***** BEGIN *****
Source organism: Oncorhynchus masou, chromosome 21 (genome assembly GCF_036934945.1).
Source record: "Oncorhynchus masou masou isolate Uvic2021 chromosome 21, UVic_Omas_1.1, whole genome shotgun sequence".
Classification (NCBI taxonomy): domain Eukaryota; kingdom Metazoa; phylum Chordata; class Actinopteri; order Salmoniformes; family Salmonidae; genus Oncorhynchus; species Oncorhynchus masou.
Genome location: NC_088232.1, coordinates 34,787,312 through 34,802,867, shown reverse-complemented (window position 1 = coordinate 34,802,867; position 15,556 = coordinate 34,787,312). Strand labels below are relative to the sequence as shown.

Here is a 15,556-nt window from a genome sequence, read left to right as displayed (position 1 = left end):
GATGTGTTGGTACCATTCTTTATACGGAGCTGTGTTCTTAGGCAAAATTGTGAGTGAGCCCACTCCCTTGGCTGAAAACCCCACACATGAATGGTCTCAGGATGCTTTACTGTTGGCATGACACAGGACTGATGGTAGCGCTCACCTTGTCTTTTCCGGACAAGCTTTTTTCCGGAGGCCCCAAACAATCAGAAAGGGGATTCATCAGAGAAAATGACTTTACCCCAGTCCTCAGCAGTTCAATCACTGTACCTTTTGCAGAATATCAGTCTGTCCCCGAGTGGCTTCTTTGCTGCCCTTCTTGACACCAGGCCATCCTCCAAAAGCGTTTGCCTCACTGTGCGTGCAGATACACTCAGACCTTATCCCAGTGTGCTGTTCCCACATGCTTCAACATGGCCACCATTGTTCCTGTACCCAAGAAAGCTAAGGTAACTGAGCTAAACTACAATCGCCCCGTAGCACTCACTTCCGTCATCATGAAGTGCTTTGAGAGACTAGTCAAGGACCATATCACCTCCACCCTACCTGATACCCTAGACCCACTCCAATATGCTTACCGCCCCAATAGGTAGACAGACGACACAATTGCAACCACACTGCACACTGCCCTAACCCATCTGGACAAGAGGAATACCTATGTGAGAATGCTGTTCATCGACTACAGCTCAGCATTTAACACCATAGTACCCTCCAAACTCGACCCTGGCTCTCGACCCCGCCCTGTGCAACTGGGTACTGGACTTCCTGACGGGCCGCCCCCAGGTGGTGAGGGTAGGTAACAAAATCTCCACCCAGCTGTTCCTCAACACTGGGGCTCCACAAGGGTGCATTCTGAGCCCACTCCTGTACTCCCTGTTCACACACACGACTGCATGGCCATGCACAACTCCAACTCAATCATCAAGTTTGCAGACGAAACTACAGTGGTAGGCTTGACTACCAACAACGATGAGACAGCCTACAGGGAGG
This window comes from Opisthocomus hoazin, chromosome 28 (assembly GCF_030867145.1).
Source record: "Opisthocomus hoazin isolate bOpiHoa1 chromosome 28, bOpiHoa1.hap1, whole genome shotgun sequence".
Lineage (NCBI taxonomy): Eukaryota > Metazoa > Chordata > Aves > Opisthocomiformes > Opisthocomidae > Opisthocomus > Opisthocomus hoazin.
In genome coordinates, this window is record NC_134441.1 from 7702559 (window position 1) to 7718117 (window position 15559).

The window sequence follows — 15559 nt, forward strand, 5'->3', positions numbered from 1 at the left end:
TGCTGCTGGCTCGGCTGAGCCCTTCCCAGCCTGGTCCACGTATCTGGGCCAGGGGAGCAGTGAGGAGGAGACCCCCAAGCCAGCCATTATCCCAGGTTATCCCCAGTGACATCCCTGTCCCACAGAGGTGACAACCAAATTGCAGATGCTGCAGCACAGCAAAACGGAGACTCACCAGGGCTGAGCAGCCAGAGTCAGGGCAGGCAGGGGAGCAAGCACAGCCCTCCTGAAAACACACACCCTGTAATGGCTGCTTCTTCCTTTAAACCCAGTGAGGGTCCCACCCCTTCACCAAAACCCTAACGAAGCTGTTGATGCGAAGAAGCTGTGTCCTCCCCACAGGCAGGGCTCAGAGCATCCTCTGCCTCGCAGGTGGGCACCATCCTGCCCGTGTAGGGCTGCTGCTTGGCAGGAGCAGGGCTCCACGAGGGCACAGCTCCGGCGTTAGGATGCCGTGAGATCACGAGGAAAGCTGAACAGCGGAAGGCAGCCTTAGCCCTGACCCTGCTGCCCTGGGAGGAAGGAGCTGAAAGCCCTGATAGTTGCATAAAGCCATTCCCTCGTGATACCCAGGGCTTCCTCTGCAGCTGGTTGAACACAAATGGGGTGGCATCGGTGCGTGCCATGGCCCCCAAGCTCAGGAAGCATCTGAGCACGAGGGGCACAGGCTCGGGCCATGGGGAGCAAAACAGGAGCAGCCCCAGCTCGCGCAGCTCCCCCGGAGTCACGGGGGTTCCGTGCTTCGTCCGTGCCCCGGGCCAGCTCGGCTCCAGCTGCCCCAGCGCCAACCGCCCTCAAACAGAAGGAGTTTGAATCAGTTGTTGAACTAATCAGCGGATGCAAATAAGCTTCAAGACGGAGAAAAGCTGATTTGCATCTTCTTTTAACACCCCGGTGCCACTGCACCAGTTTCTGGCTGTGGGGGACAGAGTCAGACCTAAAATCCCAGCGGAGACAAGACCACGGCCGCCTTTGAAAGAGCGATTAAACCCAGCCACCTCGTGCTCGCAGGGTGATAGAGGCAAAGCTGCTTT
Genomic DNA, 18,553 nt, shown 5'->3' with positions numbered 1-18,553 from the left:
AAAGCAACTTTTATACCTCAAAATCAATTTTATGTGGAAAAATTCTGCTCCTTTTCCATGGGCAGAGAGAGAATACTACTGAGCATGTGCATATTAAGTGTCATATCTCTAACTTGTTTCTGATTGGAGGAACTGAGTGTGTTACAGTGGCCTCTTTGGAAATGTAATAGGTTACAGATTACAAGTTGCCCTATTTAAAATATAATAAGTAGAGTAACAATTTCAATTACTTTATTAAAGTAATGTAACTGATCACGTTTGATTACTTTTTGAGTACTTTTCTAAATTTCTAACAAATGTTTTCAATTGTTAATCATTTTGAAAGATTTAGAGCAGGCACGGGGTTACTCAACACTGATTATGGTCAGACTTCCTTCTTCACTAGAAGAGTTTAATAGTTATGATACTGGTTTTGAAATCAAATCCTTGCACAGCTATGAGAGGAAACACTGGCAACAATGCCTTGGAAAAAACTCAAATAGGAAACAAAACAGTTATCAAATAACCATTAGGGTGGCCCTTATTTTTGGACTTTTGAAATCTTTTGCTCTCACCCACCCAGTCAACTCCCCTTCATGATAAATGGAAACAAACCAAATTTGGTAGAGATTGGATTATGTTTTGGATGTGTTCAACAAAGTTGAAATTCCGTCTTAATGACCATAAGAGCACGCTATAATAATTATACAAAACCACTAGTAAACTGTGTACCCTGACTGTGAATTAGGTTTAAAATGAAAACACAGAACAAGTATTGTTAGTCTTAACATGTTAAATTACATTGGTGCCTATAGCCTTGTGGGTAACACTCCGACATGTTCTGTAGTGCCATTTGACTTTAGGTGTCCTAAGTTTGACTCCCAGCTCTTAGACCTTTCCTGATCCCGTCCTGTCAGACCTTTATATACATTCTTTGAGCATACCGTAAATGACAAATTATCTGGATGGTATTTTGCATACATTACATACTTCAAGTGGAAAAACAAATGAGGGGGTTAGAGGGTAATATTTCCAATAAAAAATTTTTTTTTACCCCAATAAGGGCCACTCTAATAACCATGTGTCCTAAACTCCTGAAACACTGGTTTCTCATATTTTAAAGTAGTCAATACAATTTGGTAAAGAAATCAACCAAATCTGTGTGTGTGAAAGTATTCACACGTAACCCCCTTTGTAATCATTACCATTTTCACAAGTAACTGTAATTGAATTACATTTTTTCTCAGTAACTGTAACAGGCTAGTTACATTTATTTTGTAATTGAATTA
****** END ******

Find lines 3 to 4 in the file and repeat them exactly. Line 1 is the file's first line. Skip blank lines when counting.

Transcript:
Classification (NCBI taxonomy): domain Eukaryota; kingdom Metazoa; phylum Chordata; class Actinopteri; order Salmoniformes; family Salmonidae; genus Oncorhynchus; species Oncorhynchus masou.
Genome location: NC_088232.1, coordinates 34,787,312 through 34,802,867, shown reverse-complemented (window position 1 = coordinate 34,802,867; position 15,556 = coordinate 34,787,312). Strand labels below are relative to the sequence as shown.